As Senate Sizzles, House Races Emerge from Hibernation…
UPDATED 6/22/14 7:22 PM: For clarity & grammar.
SPRINGFIELD—By January of this year, it was clear that the area delegation to Boston was in store was some major revisions. Amid retirements, resignations, and a few part-term incumbencies, several high-profile races are due for the districts that tough the city. For most of the cycle so far, the race to replace retiring Senator Gale Candaras and its primary’s ups and downs in particular have attracted the most attention. As historic as that seat may be, the city’s two open House seats also merit such notice.
This may begin to change as several of the campaigns in the two open House election have their kickoffs and/or formal announcements. Thursday Ivette Hernandez, running the 10th Hampden district formally announced off her campaign. On Monday, Ed Collins in the 9th Hampden will do the same.
Hernandez, a longtime union and community activist, is joined in her race by Carlos Gonzalez, president of the Latino Chamber of Commerce and Ward 3 Councilor Melvin Edwards. Running against Collins, the International Representative for the International Brotherhood of Electrical Workers, are Peter Murphy, Wards 2/8 School Committee member, and former at-large Councilor Jose Tosado. All are Democrats and nobody has filed to oppose the eventual nominees in the general election.
These races represent wide-open elections in two Springfield-dominated House seats. After redistricting in 2010, the city had three seats that were essentially only Springfield (the 9th Hampden has a precinct in Chicopee) and a fourth split among high-voting city precincts and the suburbs. Other seats represent Springfield, but only in those districts’ extremities.
These two seats also represent both the city’s history and its future. The 9th Hampden has been the rep seat of some of the city’s historic, often Irish, power brokers. Stretching from Atwater Park, an epicenter city’s political establishment, crossing Pine Point to 16 Acres, it is viewed as the only district of the city’s four to be both predictably Democratic and likely to elect a white-ethnic candidate without much of a problem. The incumbent, Sean Curran, is not seeking reelection.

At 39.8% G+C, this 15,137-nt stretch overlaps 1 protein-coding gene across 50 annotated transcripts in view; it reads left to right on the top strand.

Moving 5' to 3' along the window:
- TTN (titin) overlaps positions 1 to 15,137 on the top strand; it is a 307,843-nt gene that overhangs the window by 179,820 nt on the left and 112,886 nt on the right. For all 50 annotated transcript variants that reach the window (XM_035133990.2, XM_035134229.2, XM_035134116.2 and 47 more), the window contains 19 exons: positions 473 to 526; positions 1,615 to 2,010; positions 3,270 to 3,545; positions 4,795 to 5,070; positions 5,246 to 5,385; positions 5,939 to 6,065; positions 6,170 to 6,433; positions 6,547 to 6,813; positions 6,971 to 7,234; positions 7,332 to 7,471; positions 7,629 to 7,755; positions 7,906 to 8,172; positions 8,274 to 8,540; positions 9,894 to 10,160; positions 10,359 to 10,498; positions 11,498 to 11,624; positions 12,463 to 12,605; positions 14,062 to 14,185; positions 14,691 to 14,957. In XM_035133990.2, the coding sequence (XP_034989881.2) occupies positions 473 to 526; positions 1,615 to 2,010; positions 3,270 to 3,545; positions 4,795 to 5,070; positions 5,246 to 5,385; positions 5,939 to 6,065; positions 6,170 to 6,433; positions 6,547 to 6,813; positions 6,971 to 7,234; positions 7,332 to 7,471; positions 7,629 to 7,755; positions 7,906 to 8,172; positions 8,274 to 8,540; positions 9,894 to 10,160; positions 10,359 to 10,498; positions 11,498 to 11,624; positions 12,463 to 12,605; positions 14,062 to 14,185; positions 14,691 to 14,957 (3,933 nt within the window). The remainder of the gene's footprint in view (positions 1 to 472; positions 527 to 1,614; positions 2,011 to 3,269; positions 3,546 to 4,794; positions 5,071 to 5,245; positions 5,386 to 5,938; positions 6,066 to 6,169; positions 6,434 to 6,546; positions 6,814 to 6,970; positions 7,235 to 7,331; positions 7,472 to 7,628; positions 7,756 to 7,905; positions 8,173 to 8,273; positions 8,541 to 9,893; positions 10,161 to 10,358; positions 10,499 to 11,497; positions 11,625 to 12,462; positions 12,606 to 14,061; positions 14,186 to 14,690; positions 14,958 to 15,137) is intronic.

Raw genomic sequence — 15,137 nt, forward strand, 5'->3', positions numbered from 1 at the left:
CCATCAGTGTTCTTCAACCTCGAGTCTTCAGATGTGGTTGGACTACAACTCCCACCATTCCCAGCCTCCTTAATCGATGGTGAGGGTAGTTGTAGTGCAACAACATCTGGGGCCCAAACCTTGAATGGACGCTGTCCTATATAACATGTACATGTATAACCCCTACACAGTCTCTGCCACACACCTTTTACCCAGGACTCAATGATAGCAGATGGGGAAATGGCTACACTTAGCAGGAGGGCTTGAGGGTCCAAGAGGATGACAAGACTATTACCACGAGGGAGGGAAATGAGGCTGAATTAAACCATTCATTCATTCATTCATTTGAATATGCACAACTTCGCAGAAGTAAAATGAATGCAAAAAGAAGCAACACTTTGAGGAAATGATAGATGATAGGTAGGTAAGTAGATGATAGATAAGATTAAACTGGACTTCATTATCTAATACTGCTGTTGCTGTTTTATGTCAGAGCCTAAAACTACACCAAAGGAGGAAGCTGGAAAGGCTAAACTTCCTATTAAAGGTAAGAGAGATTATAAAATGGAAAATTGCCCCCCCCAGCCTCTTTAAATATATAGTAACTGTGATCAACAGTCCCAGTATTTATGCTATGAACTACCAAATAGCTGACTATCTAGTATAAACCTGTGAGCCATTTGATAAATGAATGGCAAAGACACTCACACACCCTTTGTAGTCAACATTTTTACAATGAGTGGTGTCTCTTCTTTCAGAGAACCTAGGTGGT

The 10th Hampden, once held by Anthony Scibelli, has been seen as a Latino stronghold following Cheryl Coakley-Rivera’s election and the continued decline of the Italian population in the South End since. That district hugs the the Connecticut River, encompassing the North End downtown, the South End and Forest Park itself. Coakley-River resigned in April to take a job in the Hampden County Clerk’s office.
The senate race has sucked up a lot of political oxygen, partly because it touches parts of so many wards and neighborhoods even as it only actually represents a third of the city. Meanwhile, the conventional wisdom of the House districts could be upended.
As the Latino population has continued to grow in the city, it is not a surprise that more than one Hispanic candidate would seek Coakley-Rivera’s former seat. Gonzalez entered first, earning the support of Coakley-Rivera. Hernandez joined shortly thereafter. However, Hernandez was never getting into a one-on-one with the amiable, but connected Gonzalez. Edwards, who appears black, but is in fact multiracial, announced his bid shortly after Gonzalez.
Gonzalez and Hernandez start out in the North End, splitting the vote not only by race, but also by geography. Edwards has a strong base in his ward, but one based on his role in the Maple Heights/Six Corners civic association, not race. He also has ties to the whiter, wealthier, higher-turnout Forest Park-based 6B precinct in the district, particularly his campaign manager Paul Martin,* who lives there.
Digging deeper, it is still easy to see why Edwards, a popular councilor from perhaps the city’s poorest ward, will have advantages within Wards 3 & 6. Like his colleague Tim Allen from Ward 7, he will likely tout his accomplishments in office. Yet the Latino vote overall, across all wards, will still overwhelmingly go to Gonzalez and Hernandez. The question is who will get more of it.
The key for the non-Edwards candidates will be whether either one can capitalize on other advantages and consolidate the Latino vote to overcome the geographical arithmetic.
Hernandez will have heavy support from labor both locally and statewide. The Pioneer Valley Central Labor Council, the statewide Service Employees International Union council and Mass Alliance, a coalition of progressive organizations, have endorsed her. SEIU Local 509 is making a specific investment. Calvin Feliciano, 509’s Deputy Political Director who used to run the local branch of SEIU 1199 community action, is on leave to work on Hernandez’s bid and other staff have been on hand to help her. Hernandez, an employee of the Department of Children and Families, is a member of SEIU 509.